The following charts illustrate the potential starting costs between the different commitment levels in offering digital photography services. Costs stated are used to make a point and your exact costs will vary depending on your own investments.

If you are to produce high quality images suitable for sheetfed offset printed reproduction on coated paper printing at 150 LPI at 300 DPI (2 × LPI) you will need a camera that produces enough optical pixels. It may be that you are assigned to shoot a double page spread of an 8 ½” × 11” saddle stitched magazine with bleeds in which case your image will need to be at least 11 ¼” × 17 ¼”. Or you may be assigned to shoot a 19” × 25” or 25” × 38” poster.

Low-End Investment
Point & shoot 6MP $250
Computer – existing $0
Software (Adobe CS suite, etc.) $2,000
Total $2,250
Prosumer Investment
Nikon 12MP $6,000
Computer (Mac) $3,500
Software (Adobe CS suite, etc.) $2,000
Total $11,500
Professional With Small Studio
Hasselblad 39MP (body, lenses, backs) $30,000
Lights, power supply, umbrellas $1,500
Backdrop, props $1,500
Studio construction $10,000
Computer (Mac Pro), high-end monitor, and proofing device $18,500
Software (Adobe CS suite, etc.) $2,000
Business management software $1,500
Total $65,000

The above charts illustrate the typical costs for an entry-level digital photographic setup. Annually you will need to replace, upgrade or add cameras, lenses, backs, lighting, studio props, computers, software and upgrade or reconfigure facilities. By calculating your hourly and daily charge out rates based on adding an annual budget of approximately 50% of your startup costs will ensure that your equipment will stay current over time. A magnitude increase in capacity will require a significant ramp up in investments and a recalculation of your charge out rates.

If you specialize in shooting food product shots in your studio you will need to install a refrigerator and stove, plus account for food costs and maybe even a chef. Don’t forget to account for storage space and hauling of waste. Approved lighting may also be necessary for viewing proofs.

The photographer must invest in robust computer hardware and software solutions, and training. A color managed MAC is used for creative, editing, manipulation, marketing collateral design, web site design and maintenance, viewing images, asset management. These costs of are not trivial. Image editing requires a fast computer with relatively expensive software. Computer hardware (RAM, hard drive, backup systems) and software will need to be upgraded on average every one to two years.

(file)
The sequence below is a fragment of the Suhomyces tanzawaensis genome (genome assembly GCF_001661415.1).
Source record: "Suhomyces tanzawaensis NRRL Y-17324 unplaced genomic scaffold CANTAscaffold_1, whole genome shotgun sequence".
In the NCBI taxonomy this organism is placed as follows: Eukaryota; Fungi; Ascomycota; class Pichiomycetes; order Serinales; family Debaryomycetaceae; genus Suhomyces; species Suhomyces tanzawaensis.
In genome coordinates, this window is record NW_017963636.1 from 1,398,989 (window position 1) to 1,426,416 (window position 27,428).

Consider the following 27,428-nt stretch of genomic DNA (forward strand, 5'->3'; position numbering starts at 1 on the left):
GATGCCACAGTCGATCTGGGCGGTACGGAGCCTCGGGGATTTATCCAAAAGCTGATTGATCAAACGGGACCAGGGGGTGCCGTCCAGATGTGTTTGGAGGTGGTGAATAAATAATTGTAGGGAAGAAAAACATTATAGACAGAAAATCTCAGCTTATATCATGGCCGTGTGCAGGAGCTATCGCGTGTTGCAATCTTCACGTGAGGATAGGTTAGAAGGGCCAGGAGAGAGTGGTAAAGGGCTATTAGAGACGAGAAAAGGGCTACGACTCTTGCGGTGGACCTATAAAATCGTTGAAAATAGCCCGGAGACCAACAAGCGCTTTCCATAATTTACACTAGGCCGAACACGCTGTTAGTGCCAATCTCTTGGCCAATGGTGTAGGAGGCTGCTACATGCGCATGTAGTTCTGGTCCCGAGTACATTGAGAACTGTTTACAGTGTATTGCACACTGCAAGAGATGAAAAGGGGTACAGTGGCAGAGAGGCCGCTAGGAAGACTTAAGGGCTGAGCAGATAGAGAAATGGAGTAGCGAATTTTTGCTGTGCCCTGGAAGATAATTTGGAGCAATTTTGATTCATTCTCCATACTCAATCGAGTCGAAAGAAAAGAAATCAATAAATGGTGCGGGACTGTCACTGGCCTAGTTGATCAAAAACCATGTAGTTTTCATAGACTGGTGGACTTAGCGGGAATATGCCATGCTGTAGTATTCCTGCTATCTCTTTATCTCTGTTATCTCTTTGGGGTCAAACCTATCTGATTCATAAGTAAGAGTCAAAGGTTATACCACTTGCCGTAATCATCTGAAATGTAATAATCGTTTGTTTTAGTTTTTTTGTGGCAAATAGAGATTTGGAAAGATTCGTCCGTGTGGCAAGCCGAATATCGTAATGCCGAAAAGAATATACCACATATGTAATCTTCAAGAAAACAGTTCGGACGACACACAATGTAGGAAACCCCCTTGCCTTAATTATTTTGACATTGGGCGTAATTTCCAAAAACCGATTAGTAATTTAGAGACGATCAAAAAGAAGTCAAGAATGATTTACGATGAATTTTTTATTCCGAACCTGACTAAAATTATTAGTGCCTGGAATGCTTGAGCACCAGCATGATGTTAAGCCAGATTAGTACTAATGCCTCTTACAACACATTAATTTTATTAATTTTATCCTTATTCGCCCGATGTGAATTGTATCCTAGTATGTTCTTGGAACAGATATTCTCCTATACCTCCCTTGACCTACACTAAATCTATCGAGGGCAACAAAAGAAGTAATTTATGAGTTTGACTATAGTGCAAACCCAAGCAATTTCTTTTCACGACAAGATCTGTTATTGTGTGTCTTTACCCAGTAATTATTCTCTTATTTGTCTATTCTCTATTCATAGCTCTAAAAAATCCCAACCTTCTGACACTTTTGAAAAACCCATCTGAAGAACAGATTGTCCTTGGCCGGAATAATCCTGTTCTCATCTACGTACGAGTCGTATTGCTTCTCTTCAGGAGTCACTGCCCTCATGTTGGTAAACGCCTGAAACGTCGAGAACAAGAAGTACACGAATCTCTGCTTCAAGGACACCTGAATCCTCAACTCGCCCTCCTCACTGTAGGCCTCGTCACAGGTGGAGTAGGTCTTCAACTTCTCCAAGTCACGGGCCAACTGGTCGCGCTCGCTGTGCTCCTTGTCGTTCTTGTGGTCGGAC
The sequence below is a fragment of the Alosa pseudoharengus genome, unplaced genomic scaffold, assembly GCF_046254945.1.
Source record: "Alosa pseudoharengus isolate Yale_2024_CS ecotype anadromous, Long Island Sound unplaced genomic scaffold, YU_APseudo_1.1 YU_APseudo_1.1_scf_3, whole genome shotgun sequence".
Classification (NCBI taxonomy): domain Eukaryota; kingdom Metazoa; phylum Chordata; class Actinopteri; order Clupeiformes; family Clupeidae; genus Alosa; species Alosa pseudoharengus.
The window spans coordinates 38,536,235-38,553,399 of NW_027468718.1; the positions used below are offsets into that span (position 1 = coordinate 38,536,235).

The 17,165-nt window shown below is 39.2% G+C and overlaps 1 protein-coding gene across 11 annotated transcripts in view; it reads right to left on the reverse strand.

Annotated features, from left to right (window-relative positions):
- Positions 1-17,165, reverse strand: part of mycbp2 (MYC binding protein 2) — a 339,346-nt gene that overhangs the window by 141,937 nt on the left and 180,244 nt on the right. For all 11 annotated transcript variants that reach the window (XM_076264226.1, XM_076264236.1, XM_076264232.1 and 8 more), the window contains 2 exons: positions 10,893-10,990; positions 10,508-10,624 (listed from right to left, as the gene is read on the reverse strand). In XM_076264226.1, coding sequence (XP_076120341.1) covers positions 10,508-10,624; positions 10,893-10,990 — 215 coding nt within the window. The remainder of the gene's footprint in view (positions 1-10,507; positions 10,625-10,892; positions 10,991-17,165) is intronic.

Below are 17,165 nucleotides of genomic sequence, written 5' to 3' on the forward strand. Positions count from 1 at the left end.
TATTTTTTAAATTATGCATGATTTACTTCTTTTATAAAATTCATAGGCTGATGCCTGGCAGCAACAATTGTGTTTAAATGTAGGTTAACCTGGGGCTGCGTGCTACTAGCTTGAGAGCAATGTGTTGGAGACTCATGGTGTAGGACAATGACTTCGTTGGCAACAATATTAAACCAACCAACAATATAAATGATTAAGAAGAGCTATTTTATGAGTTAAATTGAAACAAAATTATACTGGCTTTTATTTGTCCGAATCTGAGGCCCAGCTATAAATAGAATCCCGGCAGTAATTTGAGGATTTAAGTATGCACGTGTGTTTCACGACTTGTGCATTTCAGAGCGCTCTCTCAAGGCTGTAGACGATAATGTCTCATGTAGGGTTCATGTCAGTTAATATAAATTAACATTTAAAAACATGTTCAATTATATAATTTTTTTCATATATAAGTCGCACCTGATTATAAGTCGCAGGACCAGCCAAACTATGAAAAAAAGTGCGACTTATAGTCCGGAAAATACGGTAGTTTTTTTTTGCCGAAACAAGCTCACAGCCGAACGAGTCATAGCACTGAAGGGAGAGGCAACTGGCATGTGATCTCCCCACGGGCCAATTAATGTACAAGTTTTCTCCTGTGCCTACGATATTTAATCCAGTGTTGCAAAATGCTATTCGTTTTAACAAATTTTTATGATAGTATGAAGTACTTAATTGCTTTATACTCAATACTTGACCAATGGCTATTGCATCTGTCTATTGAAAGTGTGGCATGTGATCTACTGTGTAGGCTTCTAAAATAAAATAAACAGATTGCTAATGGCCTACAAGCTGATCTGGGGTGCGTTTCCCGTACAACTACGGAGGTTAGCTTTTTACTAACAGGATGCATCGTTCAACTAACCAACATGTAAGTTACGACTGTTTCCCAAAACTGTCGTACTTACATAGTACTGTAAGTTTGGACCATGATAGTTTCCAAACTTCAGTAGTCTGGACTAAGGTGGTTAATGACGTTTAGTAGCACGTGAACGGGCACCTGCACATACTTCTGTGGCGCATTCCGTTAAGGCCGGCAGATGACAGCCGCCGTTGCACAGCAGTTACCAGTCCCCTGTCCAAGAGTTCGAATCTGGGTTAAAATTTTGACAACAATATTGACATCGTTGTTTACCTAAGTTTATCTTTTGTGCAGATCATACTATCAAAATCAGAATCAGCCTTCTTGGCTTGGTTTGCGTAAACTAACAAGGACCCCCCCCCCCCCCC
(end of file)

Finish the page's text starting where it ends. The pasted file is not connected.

Determining Your Hourly Charge Out Rate

The process of determining your hourly charge out rates is a detailed process that is in itself very enlightening. You can use this time of self-examination to review all of your business processes, procedures, policies and costs in detail to determine if a general fine-tuning of your business or a more systematic process such as reengineering of your business operations is appropriate.

You may need to employ an accountant to assist in accurately deriving the values of fixed and variable overhead expenses of your operation. Once these values are compiled they can be entered into a Budgeted Hourly Rate (BHR) spreadsheet such as the one on the next page.

Running a lean operation and controlling expenses and maximizing are ways to reduce your charge out rate and assist in growing your business and increasing profits. Optimizing levels of efficiency, productive (chargeable) hours, waste and spoilage, real estate costs, salary and employee benefit costs, sales and marketing costs, bad debts are necessary to control your hourly charge out rates.

gardening, snow removal $2,500
garbage removal 750
janitor 1,250
insurance 2,500 key man, property, E&OE
lease or rent 12,000
utilities 1,250 light, heat, water
repairs & maintenance 500
security 1,800
licenses, permits, taxes 500
external storage 1,500
cameras, lighting, props $10,000 50% reinvestment annually
computer 1,250 hardware & software
depreciation 2,250
salaries & burden 95,000 photographer + assistant
computer $750
furnishing 500
depreciation 375
telecommunications 2,500 land/fax lines, cel, internet
web site 750 design, maintenance, hosting
office supplies & postage 1,000
legal & bookkeeping 1,725
shipping & couriers 500
education 1,000 2 continuing education courses
printing $3,500 business cards, brochures
trade shows 2,000 1 local, 1 at a distance
supplies 1,250 paper, toner
advertising 3,000 targeted trade magazines
associations 2,000 photo & print association fees
travel 2,500 attend 1 trade show
entertainment 1,800 entertain clients
donations 500 local midget baseball team
automobile 4,000 lease, insurance, gas, maintenance
Subtotal $162,700
markup @10% $16,270
TOTAL $178,970
40 hours/week x 48 weeks/year 1,920
BHR at productivity of 65% $125.84 1,248 hours chargeable annually
BHR at productivity of 70% $121.18 1,344 hours chargeable annually
BHR at productivity of 75% $116.52 1,440 hours chargeable annually
BHR at productivity of 80% $111.86 1,536 hours chargeable annually

Calculate your total annual expenses. Divide by the number of sellable (productive) hours. Use the spreadsheet for “what-if” scenarios. i.e. What if we are able to bring enough business in to run on a two shift basis and spread overhead costs over more hours? You can use your hourly rate to determine a daily or half day rate.

The values in the above sample spreadsheet are based on a two-person one-shift operation, with the owner/manager being the photographer and one multi-tasking assistant. Some shops use separate columns for different equipment or operations to determine more detailed charge out rates.  Note how the charge out rate changes based on the number of chargeable hours increases. Multi-shift operations with enough volume are able to reduce hourly charge out rates.